A mask requirement for students returning to the Monomoy schools isn’t just a means of controlling the person-to-person spread of COVID-19. School officials say it’s an incentive for students, faculty and staff to get vaccinated as soon as they’re eligible.
The Monomoy school committee approved the mask mandate last week as part of its school reopening plan. While the requirement for face coverings drew vocal criticism from some when Superintendent Scott Carpenter proposed it several weeks ago, similar policies are now in place for all public schools in the state.
“A lot’s changed” since he first proposed the face covering rule, Carpenter told the school board. Last Wednesday, the state education commissioner issued an emergency order requiring all public K-12 students and teachers to wear masks through Oct. 1 to give time for more people to get vaccinated. After Oct. 1, if 80 percent of students and staff in a district have been fully vaccinated, middle and high schools would be allowed to lift the mask mandate for those who are vaccinated. Students, teachers and staff members who are not fully inoculated would still be required to wear masks.
Also, the FDA recently issued full approval for the Pfizer vaccine, and approval of the Moderna vaccine is expected to follow soon.
“I’m hoping that that becomes one less barrier that some have” to getting vaccinated, Carpenter said. The end goal is to boost vaccination rates “so that we can get to that 80 percent threshold and start to see things get to normal more quickly,” he said.
Students who cannot wear masks for medical reasons will be encouraged to wear face shields. But for all others, masks will be a requirement, and students who repeatedly decline to wear one will be disciplined and sent home.
“This was not an issue last year,” Carpenter said. Some students needed an occasional reminder, but none were disciplined for not wearing a mask, he said.
Kids will not be required to wear masks outdoors or during certain elective classes, “for instance, if you are playing a musical instrument like a clarinet, flute or trumpet,” Carpenter said.
Speaking in Everett Monday, state Secretary of Education James Peyser said the statewide mask mandate “is designed to help ensure that we have a smooth opening of school without any confusion or ambiguity about the health protocols.” But more importantly, the mask mandate is designed to reinforce the need for vaccines.
“The only way we’re going to put COVID behind us is through vaccinations,” Peyser said.
The mask requirement is one part of Carpenter’s reopening plan, which also specifies procedures for testing students. The goal, he said, is to increase in-person learning with fewer students needing to isolate at home. At Monomoy, students will be sent home if they show symptoms, but if they are asymptomatic but are a close contact of someone who’s been infected, they are eligible to take part in the state’s “test and stay” program. Before classes, students take a 15-minute COVID test, and they can remain in classes if they test negative. After five days of negative results, the daily tests are no longer required.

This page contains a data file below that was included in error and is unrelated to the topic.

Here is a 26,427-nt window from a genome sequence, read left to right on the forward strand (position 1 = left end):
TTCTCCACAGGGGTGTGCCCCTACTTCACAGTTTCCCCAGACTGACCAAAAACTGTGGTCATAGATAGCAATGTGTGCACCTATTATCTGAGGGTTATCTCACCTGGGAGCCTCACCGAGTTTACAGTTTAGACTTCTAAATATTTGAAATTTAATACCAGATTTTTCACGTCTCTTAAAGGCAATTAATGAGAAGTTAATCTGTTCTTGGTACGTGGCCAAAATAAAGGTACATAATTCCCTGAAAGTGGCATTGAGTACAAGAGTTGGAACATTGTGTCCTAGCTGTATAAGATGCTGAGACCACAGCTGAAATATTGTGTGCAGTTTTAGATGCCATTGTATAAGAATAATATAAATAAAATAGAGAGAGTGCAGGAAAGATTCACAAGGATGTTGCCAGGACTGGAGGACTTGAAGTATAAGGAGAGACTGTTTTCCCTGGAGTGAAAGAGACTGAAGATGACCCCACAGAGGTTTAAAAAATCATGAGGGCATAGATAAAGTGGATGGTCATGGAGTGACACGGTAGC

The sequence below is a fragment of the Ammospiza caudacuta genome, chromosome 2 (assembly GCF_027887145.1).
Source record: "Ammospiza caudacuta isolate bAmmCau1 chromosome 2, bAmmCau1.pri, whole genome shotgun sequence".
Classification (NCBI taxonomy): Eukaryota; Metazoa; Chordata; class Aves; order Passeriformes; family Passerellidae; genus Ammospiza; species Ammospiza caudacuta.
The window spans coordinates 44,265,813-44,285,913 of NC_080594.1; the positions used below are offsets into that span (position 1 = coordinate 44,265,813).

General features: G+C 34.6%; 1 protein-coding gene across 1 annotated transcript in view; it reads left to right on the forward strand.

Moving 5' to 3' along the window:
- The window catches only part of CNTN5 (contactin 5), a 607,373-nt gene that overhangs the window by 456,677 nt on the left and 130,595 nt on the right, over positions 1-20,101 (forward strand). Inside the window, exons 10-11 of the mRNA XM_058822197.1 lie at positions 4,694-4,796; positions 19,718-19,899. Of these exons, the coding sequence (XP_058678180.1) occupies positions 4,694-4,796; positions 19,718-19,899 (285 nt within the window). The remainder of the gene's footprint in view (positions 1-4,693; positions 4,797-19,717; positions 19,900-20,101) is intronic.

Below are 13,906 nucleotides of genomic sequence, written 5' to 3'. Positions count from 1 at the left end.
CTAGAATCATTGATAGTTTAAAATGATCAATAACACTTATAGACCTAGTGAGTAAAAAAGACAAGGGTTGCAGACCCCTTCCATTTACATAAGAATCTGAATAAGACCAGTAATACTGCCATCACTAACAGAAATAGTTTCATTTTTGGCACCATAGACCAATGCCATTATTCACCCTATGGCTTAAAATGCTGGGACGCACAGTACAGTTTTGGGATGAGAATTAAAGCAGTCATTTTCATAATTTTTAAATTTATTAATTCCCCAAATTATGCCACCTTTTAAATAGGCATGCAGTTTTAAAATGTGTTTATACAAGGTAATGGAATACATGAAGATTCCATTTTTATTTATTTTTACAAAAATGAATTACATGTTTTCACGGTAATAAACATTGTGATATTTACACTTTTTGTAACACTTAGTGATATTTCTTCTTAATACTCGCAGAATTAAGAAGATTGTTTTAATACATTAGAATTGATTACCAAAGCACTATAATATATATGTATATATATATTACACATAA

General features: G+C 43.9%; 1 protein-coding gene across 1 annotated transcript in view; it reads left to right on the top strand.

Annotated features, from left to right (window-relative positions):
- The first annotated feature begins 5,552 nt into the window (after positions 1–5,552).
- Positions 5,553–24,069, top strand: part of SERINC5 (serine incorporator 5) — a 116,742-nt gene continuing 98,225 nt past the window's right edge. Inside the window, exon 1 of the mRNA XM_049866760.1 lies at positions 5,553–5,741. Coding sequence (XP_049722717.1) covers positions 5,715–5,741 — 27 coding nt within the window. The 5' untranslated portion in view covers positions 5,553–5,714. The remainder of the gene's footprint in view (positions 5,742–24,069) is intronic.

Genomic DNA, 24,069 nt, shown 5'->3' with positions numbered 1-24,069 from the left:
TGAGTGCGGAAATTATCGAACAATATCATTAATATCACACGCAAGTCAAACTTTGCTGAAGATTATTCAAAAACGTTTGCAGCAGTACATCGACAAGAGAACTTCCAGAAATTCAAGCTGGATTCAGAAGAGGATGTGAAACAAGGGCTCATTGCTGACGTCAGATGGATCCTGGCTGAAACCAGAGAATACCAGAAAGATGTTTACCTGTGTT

When determining what constitutes a “close contact,” Monomoy is using the CDC guidance of having spent 15 minutes out of a day within six feet of an infected person. That standard is higher than the one suggested by state education officials, which exempts students who have been at least three feet apart in a classroom where both parties are masked.
Carpenter said he believes that, in an effort to return kids to classrooms, the state adopted a definition that omits some people who would be considered close contacts under federal guidelines. “You literally have to be sitting on each other’s lap for more than 15 minutes to be considered a close contact” under state guidelines, he said.
Entrances to the Monomoy schools have already been marked with signs reading “face masks required.” School committee member Danielle Tolley asked what happens if someone willfully disobeys the rule, as some people did in a recent school committee meeting. Carpenter said if the situation escalates, the violator will be asked to leave, and will eventually be considered to be trespassing if they do not. Police were present at the meeting in question, “and if the committee had wanted to create a flashpoint between certain individuals, they could have asked the police to intervene,” Carpenter said.
School committee member Joseph Auciello noted that the Archdiocese of Boston recently required masks in its parochial schools, which should help persuade some people who oppose the mask requirement.
“I’m hoping that the weight of public opinion will suppress the fervor of the extreme patriotic dissent, where ‘no mask’ means you’re a real American,” he said.
Last year, some parents opted for remote learning for their children specifically so they would not have to wear masks, school committee member Tina Games said. That is not an option this year, Carpenter said. Parents who decline to have their children wear masks may opt for home-schooling.
“That is an option,” he said. But because of the statewide mandate, mask opponents won’t likely be shopping for a new school district.
“It’s not like you’re going to School Choice to Nauset and find something different there,” he said.
Email Alan Pollock at firstname.lastname@example.org